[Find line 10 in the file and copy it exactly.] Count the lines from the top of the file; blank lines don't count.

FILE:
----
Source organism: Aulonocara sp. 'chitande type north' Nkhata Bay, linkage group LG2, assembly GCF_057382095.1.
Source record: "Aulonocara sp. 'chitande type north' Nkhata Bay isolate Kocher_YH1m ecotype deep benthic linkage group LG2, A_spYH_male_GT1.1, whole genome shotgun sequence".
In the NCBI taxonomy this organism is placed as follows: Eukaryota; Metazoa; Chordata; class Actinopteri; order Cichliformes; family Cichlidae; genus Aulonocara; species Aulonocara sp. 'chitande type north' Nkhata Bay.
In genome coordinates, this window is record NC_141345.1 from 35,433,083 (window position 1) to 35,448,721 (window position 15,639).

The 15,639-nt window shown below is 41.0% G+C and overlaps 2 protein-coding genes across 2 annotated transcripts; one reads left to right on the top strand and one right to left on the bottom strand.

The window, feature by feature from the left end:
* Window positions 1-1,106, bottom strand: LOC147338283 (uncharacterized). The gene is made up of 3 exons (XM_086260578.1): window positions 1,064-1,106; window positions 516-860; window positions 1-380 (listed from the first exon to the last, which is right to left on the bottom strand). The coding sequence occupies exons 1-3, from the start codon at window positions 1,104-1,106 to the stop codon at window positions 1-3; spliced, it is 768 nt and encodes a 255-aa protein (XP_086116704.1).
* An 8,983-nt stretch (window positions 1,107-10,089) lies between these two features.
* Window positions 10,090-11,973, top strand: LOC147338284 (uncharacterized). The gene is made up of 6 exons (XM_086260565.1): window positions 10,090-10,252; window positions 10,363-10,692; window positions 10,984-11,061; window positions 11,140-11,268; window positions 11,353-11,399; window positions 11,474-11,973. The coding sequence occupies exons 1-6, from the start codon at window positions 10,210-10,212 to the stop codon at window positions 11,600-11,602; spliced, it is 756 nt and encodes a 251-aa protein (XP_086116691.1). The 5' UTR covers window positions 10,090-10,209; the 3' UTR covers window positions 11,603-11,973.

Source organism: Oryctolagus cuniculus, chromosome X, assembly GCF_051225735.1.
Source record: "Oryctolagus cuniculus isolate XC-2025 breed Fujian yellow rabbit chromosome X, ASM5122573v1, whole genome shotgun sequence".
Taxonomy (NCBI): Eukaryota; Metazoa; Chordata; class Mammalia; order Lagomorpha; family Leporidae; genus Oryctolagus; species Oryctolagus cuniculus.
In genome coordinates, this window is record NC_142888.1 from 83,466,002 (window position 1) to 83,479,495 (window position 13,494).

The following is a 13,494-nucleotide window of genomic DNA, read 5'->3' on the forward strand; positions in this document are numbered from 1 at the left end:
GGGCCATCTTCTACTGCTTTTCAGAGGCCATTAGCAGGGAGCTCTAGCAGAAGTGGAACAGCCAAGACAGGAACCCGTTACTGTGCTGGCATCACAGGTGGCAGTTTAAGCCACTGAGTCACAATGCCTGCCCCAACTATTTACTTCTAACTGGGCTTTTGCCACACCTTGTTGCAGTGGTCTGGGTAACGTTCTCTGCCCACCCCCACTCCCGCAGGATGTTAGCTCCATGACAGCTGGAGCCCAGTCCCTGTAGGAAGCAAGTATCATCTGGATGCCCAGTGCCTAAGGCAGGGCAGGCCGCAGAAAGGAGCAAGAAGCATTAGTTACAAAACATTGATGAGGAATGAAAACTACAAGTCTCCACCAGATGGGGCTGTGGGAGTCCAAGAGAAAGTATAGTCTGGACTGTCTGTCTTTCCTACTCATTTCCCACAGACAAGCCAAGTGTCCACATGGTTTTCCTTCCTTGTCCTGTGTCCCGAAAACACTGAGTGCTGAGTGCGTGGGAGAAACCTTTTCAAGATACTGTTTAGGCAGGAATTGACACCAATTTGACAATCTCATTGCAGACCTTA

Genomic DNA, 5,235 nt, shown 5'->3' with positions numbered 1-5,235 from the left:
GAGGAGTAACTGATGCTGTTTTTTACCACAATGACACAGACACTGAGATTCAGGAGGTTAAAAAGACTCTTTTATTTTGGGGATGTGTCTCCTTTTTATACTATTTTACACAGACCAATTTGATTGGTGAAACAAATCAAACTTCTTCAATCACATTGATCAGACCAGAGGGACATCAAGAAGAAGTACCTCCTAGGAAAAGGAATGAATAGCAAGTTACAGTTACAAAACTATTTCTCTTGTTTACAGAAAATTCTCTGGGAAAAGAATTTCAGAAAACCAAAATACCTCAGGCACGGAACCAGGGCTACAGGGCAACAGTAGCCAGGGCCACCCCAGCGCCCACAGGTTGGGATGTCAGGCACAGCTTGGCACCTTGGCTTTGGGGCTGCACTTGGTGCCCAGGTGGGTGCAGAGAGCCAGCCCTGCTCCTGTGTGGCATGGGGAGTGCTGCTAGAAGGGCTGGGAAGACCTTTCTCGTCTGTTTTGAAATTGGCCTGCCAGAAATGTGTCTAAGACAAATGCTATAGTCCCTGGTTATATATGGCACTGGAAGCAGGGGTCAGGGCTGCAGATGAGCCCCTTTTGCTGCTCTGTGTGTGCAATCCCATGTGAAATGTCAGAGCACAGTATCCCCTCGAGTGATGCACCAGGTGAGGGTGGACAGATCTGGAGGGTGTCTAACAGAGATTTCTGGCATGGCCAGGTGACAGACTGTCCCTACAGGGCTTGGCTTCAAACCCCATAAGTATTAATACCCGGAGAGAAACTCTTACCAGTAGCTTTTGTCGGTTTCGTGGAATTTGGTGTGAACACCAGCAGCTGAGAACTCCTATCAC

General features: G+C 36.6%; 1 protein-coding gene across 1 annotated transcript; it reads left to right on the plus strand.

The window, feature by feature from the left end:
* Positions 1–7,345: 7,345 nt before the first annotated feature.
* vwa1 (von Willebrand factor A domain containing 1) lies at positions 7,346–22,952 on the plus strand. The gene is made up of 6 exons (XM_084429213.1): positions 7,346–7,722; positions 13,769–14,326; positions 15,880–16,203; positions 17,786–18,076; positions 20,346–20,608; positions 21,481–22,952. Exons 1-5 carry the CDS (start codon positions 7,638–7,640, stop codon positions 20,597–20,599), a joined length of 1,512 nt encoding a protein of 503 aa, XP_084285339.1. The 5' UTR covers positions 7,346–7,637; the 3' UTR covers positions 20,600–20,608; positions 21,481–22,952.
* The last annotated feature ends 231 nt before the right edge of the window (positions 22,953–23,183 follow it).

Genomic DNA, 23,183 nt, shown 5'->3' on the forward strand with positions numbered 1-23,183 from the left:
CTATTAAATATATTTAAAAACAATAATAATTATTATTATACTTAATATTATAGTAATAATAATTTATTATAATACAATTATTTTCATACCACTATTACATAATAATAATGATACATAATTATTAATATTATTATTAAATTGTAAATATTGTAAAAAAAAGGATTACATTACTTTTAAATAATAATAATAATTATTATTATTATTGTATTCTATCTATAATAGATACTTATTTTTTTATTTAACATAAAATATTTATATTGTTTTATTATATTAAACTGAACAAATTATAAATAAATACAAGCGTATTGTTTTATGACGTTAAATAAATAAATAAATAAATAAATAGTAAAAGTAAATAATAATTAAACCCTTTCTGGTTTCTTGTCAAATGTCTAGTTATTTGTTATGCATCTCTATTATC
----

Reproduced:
Source organism: Oryctolagus cuniculus, chromosome X, assembly GCF_051225735.1.